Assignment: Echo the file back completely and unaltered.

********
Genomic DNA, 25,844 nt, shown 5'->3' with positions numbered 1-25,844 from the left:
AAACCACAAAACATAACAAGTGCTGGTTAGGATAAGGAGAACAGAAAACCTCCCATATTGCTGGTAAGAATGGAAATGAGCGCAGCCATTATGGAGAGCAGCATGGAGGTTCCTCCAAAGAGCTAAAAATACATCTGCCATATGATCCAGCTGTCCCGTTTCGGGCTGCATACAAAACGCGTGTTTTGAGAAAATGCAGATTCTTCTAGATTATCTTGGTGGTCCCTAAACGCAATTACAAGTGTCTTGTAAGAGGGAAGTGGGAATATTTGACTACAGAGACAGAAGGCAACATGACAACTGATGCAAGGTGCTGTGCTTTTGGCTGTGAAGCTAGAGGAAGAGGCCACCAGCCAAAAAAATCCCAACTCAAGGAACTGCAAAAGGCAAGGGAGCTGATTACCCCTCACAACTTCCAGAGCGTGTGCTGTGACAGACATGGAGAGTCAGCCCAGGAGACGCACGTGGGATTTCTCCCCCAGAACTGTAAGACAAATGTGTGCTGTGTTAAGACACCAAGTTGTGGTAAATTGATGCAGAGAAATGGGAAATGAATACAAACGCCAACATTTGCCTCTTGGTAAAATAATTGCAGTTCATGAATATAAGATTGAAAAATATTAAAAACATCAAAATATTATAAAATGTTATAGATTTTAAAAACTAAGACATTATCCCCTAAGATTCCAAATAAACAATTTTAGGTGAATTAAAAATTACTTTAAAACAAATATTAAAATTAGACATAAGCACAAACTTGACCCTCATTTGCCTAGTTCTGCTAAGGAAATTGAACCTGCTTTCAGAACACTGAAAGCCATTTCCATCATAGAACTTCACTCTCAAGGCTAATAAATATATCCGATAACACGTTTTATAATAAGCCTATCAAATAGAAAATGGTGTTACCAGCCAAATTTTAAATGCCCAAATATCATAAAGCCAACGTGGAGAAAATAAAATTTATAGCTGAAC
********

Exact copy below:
Genomic DNA, 25,844 nt, shown 5'->3' with positions numbered 1-25,844 from the left:
AAACCACAAAACATAACAAGTGCTGGTTAGGATAAGGAGAACAGAAAACCTCCCATATTGCTGGTAAGAATGGAAATGAGCGCAGCCATTATGGAGAGCAGCATGGAGGTTCCTCCAAAGAGCTAAAAATACATCTGCCATATGATCCAGCTGTCCCGTTTCGGGCTGCATACAAAACGCGTGTTTTGAGAAAATGCAGATTCTTCTAGATTATCTTGGTGGTCCCTAAACGCAATTACAAGTGTCTTGTAAGAGGGAAGTGGGAATATTTGACTACAGAGACAGAAGGCAACATGACAACTGATGCAAGGTGCTGTGCTTTTGGCTGTGAAGCTAGAGGAAGAGGCCACCAGCCAAAAAAATCCCAACTCAAGGAACTGCAAAAGGCAAGGGAGCTGATTACCCCTCACAACTTCCAGAGCGTGTGCTGTGACAGACATGGAGAGTCAGCCCAGGAGACGCACGTGGGATTTCTCCCCCAGAACTGTAAGACAAATGTGTGCTGTGTTAAGACACCAAGTTGTGGTAAATTGATGCAGAGAAATGGGAAATGAATACAAACGCCAACATTTGCCTCTTGGTAAAATAATTGCAGTTCATGAATATAAGATTGAAAAATATTAAAAACATCAAAATATTATAAAATGTTATAGATTTTAAAAACTAAGACATTATCCCCTAAGATTCCAAATAAACAATTTTAGGTGAATTAAAAATTACTTTAAAACAAATATTAAAATTAGACATAAGCACAAACTTGACCCTCATTTGCCTAGTTCTGCTAAGGAAATTGAACCTGCTTTCAGAACACTGAAAGCCATTTCCATCATAGAACTTCACTCTCAAGGCTAATAAATATATCCGATAACACGTTTTATAATAAGCCTATCAAATAGAAAATGGTGTTACCAGCCAAATTTTAAATGCCCAAATATCATAAAGCCAACGTGGAGAAAATAAAATTTATAGCTGAAC